Midwest Earthquake


Everyone by now has probably already heard of the earthquake that took place on Friday. See USGS data for information on our little friend. It was centered about 150 miles away from Indianapolis, but still quite powerful when it arrived. The attached map from USGS shows the event intensity and peak ground motion.

This earthquake did a lot of good things from my perspective, and didn’t really cause any harm to properties or people. Those are the kind of earthquakes that save lives, in my opinion.

First, it brings earthquake and emergency preparedness back to the forefront of media attention, and that is always good. Next, it reminds building owners that they have an obligation to build and maintain safe structures. But most importantly (from my point of view), harmless earthquakes give structural engineers a great opportunity.

I think going through an earthquake can give just about any engineer a better understanding of how the ground moves. Looking at seismic data for historic events, it just doesn’t affect you the same way as experiencing an actual event. What I learned was this – the ground (and building by extension) does indeed move. I can imagine that a bad earthquake would be truly terrifying. I also learned that earthquakes make noise. It was a low rumbling noise, not loud at all. I also learned that nothing I had experienced in my life so far resembled what happened, but I have to say the Modified Mercalli Intensity measurements are pretty accurate if you need a comparison. See Wikipedia Intensity article for a good explanation.

Now for a little science lesson… Earthquake magnitude is measured by the “Richter Scale” typically. This represents the energy released during an event, and is related to the waveform of movement radiating from the epicenter. It is a mathematical measurement, and completely free from objective interference by people. A 5.2 magnitude earthquake somewhere else in the world releases the same amount of energy as the one in Illinois did. One note about the Richter scale is that is a logarithmic measurement. Thus, a 6.2 EQ would indicate of release of 32 times more energy than the 5.2, while a 7.2 EQ would be 1000 times more energy. In other words, if you thought the 5.2 was scary you ain’t seen nothing yet. See Wikipedia Richter Scale article for more info.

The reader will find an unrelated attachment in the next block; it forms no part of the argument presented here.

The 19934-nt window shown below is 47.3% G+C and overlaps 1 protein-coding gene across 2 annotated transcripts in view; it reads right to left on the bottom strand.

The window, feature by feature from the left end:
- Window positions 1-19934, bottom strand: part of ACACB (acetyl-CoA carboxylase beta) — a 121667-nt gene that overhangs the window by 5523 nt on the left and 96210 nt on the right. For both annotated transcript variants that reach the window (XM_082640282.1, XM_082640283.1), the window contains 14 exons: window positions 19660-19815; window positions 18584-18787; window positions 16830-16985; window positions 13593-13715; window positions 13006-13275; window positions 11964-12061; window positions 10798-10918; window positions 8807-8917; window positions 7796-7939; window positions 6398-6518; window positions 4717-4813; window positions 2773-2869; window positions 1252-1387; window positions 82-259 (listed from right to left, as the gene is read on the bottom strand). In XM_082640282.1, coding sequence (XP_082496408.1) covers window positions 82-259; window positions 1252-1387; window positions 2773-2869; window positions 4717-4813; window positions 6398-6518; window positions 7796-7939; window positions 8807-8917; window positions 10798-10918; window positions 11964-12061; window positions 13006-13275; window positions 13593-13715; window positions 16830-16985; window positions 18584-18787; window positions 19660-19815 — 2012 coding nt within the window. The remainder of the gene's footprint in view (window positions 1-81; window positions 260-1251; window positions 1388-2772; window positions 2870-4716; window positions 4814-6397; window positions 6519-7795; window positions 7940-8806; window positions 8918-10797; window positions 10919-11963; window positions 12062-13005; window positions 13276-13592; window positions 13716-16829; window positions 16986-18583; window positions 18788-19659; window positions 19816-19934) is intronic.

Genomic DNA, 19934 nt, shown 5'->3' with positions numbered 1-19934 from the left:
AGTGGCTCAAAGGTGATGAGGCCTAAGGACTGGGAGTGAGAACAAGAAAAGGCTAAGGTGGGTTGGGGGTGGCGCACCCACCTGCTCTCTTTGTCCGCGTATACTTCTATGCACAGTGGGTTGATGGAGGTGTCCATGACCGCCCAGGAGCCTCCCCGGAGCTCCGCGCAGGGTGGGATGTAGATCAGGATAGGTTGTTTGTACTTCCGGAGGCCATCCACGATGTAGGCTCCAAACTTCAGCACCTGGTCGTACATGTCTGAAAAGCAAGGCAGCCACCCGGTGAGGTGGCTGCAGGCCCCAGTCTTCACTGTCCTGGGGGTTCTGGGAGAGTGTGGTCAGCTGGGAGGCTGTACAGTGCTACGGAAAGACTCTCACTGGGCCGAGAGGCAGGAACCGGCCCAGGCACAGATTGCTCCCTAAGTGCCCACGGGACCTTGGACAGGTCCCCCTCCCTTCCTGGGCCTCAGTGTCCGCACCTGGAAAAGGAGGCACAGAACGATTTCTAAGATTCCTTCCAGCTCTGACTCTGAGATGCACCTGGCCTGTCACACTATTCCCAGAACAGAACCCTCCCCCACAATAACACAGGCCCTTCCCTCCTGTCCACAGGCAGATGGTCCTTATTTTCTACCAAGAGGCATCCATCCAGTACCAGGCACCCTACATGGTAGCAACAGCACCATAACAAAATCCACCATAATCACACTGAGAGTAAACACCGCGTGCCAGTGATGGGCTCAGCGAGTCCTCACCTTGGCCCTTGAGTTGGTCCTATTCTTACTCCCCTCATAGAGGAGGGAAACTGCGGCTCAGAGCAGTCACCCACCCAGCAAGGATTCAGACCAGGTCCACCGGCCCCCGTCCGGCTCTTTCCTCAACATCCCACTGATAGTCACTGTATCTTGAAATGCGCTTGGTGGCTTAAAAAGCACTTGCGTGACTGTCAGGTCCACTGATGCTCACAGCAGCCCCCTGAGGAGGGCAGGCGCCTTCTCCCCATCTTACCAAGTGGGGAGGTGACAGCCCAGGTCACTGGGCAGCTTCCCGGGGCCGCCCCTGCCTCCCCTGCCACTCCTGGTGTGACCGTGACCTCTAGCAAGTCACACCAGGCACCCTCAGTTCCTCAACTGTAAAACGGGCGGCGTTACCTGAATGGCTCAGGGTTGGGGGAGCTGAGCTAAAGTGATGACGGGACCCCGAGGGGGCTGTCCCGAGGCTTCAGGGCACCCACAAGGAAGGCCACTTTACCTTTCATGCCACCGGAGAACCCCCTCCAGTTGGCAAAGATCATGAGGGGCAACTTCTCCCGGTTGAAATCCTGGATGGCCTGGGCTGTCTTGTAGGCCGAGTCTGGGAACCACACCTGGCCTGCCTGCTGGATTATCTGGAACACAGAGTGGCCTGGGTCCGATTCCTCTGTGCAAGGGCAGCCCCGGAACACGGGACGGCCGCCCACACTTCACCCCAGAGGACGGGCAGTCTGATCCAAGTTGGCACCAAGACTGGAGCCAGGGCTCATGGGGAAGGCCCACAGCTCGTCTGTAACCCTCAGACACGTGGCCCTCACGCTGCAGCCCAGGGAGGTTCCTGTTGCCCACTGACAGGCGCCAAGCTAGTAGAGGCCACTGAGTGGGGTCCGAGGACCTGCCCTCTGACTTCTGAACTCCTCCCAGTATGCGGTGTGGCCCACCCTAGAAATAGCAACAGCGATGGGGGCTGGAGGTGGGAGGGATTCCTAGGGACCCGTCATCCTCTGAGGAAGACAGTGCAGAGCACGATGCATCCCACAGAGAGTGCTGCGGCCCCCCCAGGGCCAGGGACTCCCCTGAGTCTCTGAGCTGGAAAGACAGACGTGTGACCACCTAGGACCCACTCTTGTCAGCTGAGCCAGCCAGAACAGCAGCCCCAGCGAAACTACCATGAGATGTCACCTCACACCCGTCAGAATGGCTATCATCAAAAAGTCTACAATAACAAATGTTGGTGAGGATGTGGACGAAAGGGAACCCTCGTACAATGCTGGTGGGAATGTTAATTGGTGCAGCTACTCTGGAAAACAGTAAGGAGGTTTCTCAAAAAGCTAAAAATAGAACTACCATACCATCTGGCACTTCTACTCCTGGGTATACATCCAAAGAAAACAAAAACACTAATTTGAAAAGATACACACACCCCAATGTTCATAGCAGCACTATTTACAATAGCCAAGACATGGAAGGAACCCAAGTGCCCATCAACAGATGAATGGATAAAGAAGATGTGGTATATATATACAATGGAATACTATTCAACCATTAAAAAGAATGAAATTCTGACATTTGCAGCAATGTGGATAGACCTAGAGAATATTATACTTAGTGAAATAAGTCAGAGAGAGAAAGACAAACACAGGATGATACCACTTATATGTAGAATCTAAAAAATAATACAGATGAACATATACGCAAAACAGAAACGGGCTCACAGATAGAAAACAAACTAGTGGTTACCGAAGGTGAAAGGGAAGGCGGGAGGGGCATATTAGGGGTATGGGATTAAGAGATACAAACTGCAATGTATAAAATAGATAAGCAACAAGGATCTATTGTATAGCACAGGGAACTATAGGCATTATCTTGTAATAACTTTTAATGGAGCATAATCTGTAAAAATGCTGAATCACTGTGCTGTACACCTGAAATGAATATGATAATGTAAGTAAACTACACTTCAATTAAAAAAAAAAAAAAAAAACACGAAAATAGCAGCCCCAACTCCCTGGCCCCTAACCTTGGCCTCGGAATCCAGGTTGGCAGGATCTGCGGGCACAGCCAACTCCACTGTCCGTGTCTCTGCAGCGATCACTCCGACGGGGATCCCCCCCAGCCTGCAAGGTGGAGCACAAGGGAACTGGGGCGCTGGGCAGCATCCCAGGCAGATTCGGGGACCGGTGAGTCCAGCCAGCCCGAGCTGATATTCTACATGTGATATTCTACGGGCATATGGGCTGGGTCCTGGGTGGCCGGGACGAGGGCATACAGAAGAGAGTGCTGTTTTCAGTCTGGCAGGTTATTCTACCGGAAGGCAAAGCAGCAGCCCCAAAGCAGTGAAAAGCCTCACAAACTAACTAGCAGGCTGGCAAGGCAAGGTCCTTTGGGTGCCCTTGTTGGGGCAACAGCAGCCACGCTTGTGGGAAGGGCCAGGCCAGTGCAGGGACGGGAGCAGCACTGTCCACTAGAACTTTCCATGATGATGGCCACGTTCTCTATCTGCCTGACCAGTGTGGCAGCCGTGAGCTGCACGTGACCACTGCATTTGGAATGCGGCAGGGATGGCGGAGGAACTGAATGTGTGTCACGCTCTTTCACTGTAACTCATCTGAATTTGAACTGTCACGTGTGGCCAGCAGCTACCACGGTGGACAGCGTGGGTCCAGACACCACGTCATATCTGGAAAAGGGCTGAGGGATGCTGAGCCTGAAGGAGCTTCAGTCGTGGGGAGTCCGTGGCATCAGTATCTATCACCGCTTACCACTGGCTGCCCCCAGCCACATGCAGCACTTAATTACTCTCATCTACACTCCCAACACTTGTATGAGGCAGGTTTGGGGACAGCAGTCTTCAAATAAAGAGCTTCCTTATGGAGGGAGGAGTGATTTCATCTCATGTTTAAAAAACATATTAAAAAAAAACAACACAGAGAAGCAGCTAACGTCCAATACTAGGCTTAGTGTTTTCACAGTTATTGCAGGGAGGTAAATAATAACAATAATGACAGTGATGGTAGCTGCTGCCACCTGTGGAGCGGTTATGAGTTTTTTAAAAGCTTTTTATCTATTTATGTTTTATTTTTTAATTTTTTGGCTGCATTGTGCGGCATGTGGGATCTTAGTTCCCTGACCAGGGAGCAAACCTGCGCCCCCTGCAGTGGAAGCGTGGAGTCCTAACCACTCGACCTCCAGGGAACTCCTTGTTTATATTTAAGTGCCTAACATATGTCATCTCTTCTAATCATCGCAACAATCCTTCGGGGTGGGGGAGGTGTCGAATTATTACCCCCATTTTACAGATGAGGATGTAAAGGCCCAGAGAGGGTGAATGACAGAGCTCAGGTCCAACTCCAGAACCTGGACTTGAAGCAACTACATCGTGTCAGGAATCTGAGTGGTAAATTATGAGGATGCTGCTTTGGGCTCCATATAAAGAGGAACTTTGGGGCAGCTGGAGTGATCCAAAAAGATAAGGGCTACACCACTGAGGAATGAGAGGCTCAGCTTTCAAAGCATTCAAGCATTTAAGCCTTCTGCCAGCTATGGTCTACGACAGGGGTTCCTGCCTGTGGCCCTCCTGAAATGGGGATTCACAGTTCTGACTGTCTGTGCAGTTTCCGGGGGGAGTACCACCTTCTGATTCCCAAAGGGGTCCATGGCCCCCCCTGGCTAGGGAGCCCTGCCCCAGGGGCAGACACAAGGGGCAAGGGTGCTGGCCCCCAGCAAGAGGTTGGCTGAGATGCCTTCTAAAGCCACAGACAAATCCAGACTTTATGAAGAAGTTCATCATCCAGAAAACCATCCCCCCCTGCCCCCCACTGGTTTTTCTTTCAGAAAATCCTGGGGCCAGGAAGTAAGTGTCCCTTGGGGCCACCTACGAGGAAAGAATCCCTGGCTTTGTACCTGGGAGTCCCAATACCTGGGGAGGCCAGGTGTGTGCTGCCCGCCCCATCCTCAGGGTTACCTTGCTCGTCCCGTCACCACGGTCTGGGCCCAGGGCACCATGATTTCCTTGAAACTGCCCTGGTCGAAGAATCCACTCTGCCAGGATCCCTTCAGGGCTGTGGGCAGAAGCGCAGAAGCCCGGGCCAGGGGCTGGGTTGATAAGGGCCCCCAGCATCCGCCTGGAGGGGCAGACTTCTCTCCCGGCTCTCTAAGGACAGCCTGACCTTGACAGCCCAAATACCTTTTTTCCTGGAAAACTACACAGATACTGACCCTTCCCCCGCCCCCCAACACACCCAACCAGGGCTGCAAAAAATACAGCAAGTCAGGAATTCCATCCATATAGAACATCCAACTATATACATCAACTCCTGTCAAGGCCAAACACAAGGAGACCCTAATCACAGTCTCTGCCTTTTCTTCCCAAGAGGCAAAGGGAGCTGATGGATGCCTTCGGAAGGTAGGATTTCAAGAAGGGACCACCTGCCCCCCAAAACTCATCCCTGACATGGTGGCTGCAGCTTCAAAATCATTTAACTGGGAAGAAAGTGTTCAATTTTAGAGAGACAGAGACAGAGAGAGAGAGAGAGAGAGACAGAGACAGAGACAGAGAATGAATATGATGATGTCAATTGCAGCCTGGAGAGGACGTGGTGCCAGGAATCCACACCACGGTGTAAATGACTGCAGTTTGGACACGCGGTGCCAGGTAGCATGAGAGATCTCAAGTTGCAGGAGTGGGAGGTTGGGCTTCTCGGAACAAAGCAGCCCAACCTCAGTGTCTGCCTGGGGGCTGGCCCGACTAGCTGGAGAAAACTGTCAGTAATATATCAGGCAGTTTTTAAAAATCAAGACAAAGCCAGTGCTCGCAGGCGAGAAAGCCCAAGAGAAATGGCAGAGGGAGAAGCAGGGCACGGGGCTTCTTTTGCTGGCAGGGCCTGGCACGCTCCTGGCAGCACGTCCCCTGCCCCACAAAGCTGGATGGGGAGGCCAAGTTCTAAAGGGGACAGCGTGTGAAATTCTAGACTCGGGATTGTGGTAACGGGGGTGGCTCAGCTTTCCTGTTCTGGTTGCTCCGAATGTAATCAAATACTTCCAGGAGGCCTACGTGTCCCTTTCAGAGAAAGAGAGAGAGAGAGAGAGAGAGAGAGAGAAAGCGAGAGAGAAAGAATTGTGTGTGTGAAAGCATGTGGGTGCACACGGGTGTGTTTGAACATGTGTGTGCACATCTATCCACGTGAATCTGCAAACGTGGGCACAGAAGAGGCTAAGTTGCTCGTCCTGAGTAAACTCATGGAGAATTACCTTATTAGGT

Now, the effect of the earthquake has a lot to do with the specific area it occurs in. Here in the midwest, we have a wonderful rock layer that transfers and amplifies the waveform quite easily. So it’s not surprising that people all over the Eastern US felt this. The Modified Mercalli intensity scale includes the actions of the soil and rock, so it’s more useful for discussion when talking about structural engineering. We experienced a III-IV level intensity here in Indianapolis. Which is pretty amazing considering how far away the epicenter was. If a large earthquake were to hit the New Madrid fault in Northeast Arkansas, like many geologists say could happen, it is likely that many places in the Eastern US will be affected. It may not happen for 2500 years, it may happen tomorrow.

Back to the post at hand – This EQ gives structural engineers an opportunity to discuss seismic events with clients, business owners, and the public. It is essential that they understand the real dangers of earthquakes in the Midwest. We should not misrepresent the danger or try to scare people, but do let them know that they have choices when it comes to EQ design. Any building can be made more robust. Masonry parapets can be secured against toppling, gas and water pipelines can installed with flexible connections, and hospitals and important bridges can be designed such that only an atomic bomb will close them down. It’s a lot of work, it’s expensive, and construction proceeds slowly. However, they say the best time to patch a roof is when the sun is shining.

Categories : resources  seismic